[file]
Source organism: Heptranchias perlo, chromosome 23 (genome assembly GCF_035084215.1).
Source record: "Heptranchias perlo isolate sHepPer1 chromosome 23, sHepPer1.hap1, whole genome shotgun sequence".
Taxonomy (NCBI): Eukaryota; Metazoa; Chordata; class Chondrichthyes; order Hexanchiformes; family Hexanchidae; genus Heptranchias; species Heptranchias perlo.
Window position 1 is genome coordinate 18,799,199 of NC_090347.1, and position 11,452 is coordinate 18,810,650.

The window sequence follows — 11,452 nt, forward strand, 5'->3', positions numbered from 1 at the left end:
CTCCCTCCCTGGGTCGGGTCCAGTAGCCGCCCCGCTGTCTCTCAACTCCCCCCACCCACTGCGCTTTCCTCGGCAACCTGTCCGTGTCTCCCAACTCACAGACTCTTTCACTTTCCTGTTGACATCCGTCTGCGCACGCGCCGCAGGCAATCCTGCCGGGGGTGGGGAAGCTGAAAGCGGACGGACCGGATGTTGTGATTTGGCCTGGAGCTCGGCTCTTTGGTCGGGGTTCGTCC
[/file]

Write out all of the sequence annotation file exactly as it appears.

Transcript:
Source organism: Heptranchias perlo, chromosome 23 (genome assembly GCF_035084215.1).
Source record: "Heptranchias perlo isolate sHepPer1 chromosome 23, sHepPer1.hap1, whole genome shotgun sequence".
Taxonomy (NCBI): Eukaryota; Metazoa; Chordata; class Chondrichthyes; order Hexanchiformes; family Hexanchidae; genus Heptranchias; species Heptranchias perlo.
Window position 1 is genome coordinate 18,799,199 of NC_090347.1, and position 11,452 is coordinate 18,810,650.

The window sequence follows — 11,452 nt, forward strand, 5'->3', positions numbered from 1 at the left end:
CTCCCTCCCTGGGTCGGGTCCAGTAGCCGCCCCGCTGTCTCTCAACTCCCCCCACCCACTGCGCTTTCCTCGGCAACCTGTCCGTGTCTCCCAACTCACAGACTCTTTCACTTTCCTGTTGACATCCGTCTGCGCACGCGCCGCAGGCAATCCTGCCGGGGGTGGGGAAGCTGAAAGCGGACGGACCGGATGTTGTGATTTGGCCTGGAGCTCGGCTCTTTGGTCGGGGTTCGTCC